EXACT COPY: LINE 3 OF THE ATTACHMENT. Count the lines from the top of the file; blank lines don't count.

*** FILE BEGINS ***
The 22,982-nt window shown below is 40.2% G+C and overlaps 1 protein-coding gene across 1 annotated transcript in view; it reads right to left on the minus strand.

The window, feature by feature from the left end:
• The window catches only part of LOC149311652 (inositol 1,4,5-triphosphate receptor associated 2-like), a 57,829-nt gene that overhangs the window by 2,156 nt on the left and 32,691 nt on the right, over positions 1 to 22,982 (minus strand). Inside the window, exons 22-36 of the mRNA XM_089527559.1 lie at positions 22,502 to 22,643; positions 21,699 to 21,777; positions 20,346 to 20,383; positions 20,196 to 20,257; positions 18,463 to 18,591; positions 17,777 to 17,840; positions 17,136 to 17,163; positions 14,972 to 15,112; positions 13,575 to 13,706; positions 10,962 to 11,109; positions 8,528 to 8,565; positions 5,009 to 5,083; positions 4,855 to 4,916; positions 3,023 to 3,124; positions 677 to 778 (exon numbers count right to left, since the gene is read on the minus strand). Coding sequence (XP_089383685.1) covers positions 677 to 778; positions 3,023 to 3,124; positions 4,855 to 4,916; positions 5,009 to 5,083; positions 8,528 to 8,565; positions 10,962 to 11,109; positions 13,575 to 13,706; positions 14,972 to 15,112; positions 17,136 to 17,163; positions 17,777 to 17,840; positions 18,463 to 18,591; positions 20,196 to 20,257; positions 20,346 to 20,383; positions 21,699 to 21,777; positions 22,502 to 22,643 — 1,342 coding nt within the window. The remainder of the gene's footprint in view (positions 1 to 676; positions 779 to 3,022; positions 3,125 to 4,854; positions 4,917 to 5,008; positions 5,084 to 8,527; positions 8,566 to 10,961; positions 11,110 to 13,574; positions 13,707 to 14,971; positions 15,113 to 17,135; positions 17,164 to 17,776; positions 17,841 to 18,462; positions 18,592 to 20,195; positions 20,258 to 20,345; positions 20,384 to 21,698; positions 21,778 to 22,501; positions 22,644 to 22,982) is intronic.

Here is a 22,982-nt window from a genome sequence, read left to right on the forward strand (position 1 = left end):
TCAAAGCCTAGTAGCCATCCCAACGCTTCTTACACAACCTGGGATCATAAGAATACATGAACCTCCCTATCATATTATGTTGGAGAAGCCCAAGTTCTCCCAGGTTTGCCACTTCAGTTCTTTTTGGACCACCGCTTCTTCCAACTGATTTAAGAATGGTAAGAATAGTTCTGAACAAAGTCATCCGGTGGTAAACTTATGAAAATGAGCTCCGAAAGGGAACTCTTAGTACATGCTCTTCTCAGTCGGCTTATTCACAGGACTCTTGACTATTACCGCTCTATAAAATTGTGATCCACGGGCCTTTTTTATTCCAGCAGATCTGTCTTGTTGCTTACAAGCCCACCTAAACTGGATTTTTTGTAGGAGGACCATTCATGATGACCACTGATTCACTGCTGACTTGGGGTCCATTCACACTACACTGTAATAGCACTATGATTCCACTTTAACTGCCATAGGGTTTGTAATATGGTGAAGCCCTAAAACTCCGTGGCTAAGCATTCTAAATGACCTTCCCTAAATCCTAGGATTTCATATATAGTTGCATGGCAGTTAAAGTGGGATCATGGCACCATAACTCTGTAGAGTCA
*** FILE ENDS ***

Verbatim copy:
• The window catches only part of LOC149311652 (inositol 1,4,5-triphosphate receptor associated 2-like), a 57,829-nt gene that overhangs the window by 2,156 nt on the left and 32,691 nt on the right, over positions 1 to 22,982 (minus strand). Inside the window, exons 22-36 of the mRNA XM_089527559.1 lie at positions 22,502 to 22,643; positions 21,699 to 21,777; positions 20,346 to 20,383; positions 20,196 to 20,257; positions 18,463 to 18,591; positions 17,777 to 17,840; positions 17,136 to 17,163; positions 14,972 to 15,112; positions 13,575 to 13,706; positions 10,962 to 11,109; positions 8,528 to 8,565; positions 5,009 to 5,083; positions 4,855 to 4,916; positions 3,023 to 3,124; positions 677 to 778 (exon numbers count right to left, since the gene is read on the minus strand). Coding sequence (XP_089383685.1) covers positions 677 to 778; positions 3,023 to 3,124; positions 4,855 to 4,916; positions 5,009 to 5,083; positions 8,528 to 8,565; positions 10,962 to 11,109; positions 13,575 to 13,706; positions 14,972 to 15,112; positions 17,136 to 17,163; positions 17,777 to 17,840; positions 18,463 to 18,591; positions 20,196 to 20,257; positions 20,346 to 20,383; positions 21,699 to 21,777; positions 22,502 to 22,643 — 1,342 coding nt within the window. The remainder of the gene's footprint in view (positions 1 to 676; positions 779 to 3,022; positions 3,125 to 4,854; positions 4,917 to 5,008; positions 5,084 to 8,527; positions 8,566 to 10,961; positions 11,110 to 13,574; positions 13,707 to 14,971; positions 15,113 to 17,135; positions 17,164 to 17,776; positions 17,841 to 18,462; positions 18,592 to 20,195; positions 20,258 to 20,345; positions 20,384 to 21,698; positions 21,778 to 22,501; positions 22,644 to 22,982) is intronic.